Respectively, Lek’s seeming cynical proposition becomes fleshed out in his work, where, rather than leveling a critique against Western naiveté, he explores their thematic character and guides us to understand that a unilateral future has already arrived. Yet, it is not a futurism evocative of similar predecessors such as Afro-Futurism and the projection of a vision that marries a reimagining of tradition and techno-futuristic possibilities to craft emancipatory worlds. Rather, it shares certain affinities and a sensibility with Sophia Al Maria’s conception of Gulf-Futurism, which is a mangled cocktail of erased historical memory, rampant consumerism, the ruthless steamrolling of capitalist modernity, and particularly in the Middle East, the slurping up of and distribution of the ‘black corpse of the sun’: oil.
Importantly, Lek urges what he understands as SinoFuturism to not be entirely confined within the territorial bounds of China, rather its omnipresence pervades and seeps. We can find it through products that spill and circulate in every market, or investors that are linking together the Pearl of Strings and New Silk Road that is enmeshing the world economy, or the ready export of students streaming through western university campuses. Yet, SinoFuturism doesn’t bid for any ‘manifesto’ integrity, rather it unabashedly and mechanically embraces the seven key stereotypes (Computing, Copying, Gaming, Studying, Addiction, Labor, and Gambling) to underline how China itself generates its own form of Artificial Intelligence. It is an artificial intelligence whose modus operandi is a world where no single author runs the engine, concerns for copyright is trivial and the addiction to ‘machine learning’ doesn’t need to be weighed down by questions about ethics nor morals. Ultimately, it is purely a future that will be bent on preserving and ensuring the survival of the ‘Global Civilizational State’ by any means.
Thus, the automated impulse to question the ‘who,’ ‘how,’ or ‘what’ deciding about the implementation of the program ‘survival by any means’ is rendered void. Rather the crimson, crackling, and swarming pool of neural networks generates and propels what Lek claims has inaugurated what Sinofuturism ultimately is a ‘science fiction that is already here.’ Thus, drawing on another marriage, Lek identifies the rapport between artificial intelligence and its explosive rate of development that is displaying its ‘Xeno’ character, or a ‘Xeno’ intelligence that is proceeding to outstrip and even bewilder its designers. Here, Lek references the difficulty for programmers to even grasp the internal operations of their neural networks, beckoning us to consider a parallel in the historical link between the Western fascination with the inscrutable, mystical, faceless, and unknowable Orient. Lek invites a dose of Techno-Orientalism as a vehicle to extend beyond Western identity-politics to embrace what has been characterized as a fascination with “iconic images that are indicative of the threatening alternity attributed to Asia in its technologized form, as embodiment of the inassimiable, unfamiliar, often illegitimate, obsequious and devious who haunt the dark alleys of Western civilization .” Furthermore, we can venture that Lek welcomes what we could identify as the ‘Thallus of The Orient’ an undifferentiated, blotted amorphous mass, one that disregards the sieve of Western identification in its wedding with Artificial Intelligence. The wedding could bear the title of what Vincent Garton terms a ‘Xenofuture.’ Accordingly, “ a radical identity with the Other: Xenofuturism in all it forms…..Xenofuturism does not need Western adherents. To remain relevant, Westerners need it.”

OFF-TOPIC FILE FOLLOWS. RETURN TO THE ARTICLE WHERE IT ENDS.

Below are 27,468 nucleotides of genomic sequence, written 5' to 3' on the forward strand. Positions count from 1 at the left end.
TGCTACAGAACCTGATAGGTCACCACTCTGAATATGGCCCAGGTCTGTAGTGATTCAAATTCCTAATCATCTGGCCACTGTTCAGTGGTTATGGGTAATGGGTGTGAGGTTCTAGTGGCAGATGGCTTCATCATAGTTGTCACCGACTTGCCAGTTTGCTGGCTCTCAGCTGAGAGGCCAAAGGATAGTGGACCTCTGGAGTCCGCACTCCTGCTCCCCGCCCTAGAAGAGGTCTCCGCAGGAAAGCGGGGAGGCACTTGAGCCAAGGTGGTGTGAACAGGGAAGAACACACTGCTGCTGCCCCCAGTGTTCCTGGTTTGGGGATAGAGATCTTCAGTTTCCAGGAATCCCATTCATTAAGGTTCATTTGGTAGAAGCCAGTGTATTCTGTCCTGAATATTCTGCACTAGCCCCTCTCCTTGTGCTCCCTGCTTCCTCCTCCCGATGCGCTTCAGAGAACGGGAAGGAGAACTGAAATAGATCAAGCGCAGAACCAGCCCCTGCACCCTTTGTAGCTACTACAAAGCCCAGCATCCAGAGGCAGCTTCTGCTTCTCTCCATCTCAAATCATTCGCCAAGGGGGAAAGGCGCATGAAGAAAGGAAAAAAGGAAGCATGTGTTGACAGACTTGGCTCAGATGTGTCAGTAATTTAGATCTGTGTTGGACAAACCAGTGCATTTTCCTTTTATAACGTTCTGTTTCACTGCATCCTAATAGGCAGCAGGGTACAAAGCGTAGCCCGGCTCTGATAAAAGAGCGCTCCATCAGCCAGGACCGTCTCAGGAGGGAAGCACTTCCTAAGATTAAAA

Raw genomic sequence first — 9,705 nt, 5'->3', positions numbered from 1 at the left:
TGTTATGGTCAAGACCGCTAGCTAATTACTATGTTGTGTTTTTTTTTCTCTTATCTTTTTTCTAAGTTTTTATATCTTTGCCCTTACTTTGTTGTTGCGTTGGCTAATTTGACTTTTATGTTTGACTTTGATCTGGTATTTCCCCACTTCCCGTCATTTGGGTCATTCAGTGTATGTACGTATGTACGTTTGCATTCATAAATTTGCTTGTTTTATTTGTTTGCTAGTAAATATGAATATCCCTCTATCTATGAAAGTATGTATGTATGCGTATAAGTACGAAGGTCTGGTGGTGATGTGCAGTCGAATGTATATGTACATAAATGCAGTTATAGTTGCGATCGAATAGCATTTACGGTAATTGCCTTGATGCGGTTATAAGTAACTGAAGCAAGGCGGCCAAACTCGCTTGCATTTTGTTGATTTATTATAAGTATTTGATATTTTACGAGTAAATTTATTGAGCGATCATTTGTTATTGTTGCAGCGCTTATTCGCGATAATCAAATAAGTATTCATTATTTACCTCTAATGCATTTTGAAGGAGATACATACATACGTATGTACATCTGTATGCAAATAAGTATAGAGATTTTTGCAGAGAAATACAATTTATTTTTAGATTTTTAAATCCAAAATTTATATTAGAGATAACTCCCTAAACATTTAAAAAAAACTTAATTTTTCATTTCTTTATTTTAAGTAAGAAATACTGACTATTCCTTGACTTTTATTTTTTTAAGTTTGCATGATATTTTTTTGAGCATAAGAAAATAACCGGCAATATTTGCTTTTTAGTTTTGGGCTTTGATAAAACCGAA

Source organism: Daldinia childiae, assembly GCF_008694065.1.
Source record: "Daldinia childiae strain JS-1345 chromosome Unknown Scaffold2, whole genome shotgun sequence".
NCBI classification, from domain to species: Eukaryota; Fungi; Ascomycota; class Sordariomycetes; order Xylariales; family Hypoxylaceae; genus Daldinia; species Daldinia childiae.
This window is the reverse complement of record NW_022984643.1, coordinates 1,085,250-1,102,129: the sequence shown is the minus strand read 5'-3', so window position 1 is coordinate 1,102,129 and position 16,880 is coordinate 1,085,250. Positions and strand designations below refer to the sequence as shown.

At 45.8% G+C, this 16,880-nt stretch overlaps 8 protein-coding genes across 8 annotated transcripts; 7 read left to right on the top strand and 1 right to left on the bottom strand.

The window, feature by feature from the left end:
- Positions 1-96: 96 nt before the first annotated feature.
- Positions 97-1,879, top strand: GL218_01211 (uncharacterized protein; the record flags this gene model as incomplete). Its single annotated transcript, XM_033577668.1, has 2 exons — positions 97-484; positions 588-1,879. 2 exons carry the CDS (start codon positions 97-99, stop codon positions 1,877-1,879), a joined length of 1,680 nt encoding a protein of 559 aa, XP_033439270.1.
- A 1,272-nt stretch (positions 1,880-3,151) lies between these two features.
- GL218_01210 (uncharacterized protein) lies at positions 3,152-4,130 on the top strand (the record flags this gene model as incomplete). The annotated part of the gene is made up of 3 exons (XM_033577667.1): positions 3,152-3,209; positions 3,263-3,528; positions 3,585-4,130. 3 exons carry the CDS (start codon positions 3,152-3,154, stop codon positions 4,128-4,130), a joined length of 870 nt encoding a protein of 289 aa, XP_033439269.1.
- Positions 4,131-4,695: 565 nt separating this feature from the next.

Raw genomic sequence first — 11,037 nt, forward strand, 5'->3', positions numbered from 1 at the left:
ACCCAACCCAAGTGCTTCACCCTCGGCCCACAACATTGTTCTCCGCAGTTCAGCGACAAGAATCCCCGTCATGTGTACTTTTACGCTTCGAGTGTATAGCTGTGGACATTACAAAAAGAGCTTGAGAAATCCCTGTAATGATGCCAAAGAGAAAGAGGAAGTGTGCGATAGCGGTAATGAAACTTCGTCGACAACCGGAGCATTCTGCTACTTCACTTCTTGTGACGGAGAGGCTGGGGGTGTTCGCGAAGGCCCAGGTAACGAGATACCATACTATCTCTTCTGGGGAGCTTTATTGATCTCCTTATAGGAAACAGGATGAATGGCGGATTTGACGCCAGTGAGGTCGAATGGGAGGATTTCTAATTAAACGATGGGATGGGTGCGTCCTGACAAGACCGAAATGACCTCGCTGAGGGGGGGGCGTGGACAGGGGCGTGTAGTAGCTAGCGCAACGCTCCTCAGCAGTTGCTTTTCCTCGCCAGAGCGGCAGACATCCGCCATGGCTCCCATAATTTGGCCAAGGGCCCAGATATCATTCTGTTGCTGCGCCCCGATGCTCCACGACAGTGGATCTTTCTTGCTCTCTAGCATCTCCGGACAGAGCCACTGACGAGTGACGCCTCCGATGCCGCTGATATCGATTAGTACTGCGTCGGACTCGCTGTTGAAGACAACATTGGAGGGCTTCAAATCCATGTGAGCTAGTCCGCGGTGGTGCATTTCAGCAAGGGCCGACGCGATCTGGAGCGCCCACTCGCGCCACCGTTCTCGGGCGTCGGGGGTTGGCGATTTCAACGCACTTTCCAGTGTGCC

When I found a new world
Ultimately, if the catchword ‘singularity’ gains any currency in a contemporary articulation, perhaps we may find it in China. However, our terminal stop shouldn’t be the simple comprehension of the sheer magnitude of the Civilization State and its Artificial Intelligence. If we return to our sibylline of the hour, Jun Wang, and the inquiry to him about his greatest dream, we can tap into the Civilizational State’s possible future: surviving and readying its citizens for their next upgrade. Jun Wang looks confidently to elaborate: “to eventually transfer the physical body and its information from its carbon platform onto a silicon chip.” Now does it really matter if that information is an original or a copy? Recall again that our lucky number is two with ‘all good things coming in pairs’, therefore, Sinofuturism prepares to untangle us towards a future squarely focused on the command, control, and copy keys.
Nothing is sacred. Authorship is overrated. Copyright is wrong.
by Dustin Breitling
This article was previously published in Czech on A2 magazine #10/2017: https://www.advojka.cz/archiv/2017/10/zitra-jako-vcera
.Title of the first book ever written by an Artificial Intelligence
. Mozur, Paul. “Beijing Wants A.I. to Be Made in China by 2030.” The New York Times. The New York Times, 20 July 2017. Web. 25 July 2017. <https://www.nytimes.com/2017/07/20/business/china-artificial-intelligence.html>.
.”‘China brain’ project seeks military funding as Baidu makes artificial intelligence plans.” South China Morning Post. N.p., 16 Apr. 2015. Web. 25 July 2017. <http://www.scmp.com/lifestyle/technology/article/1728422/head-chinas-google-wants-country-take-lead-developing>.
.”Home.” Martin Jacques – Martin Jacques – Author, ‘When China Rules the World’, columnist, broadcaster, lecturer. N.p., n.d. Web. 25 July 2017. <http://www.martinjacques.com/articles/civilization-state-versus-nation-state-2/>.
.Lavender, Isiah. Dis-orienting planets: racial representations of Asia in science fiction. Jackson: U Press of Mississippi, 2017. Print.Techno-Orientalism “the phenomenon of imaging Asia and Asians in hypo-or hyper-technological terms in cultural productions and political discourse.”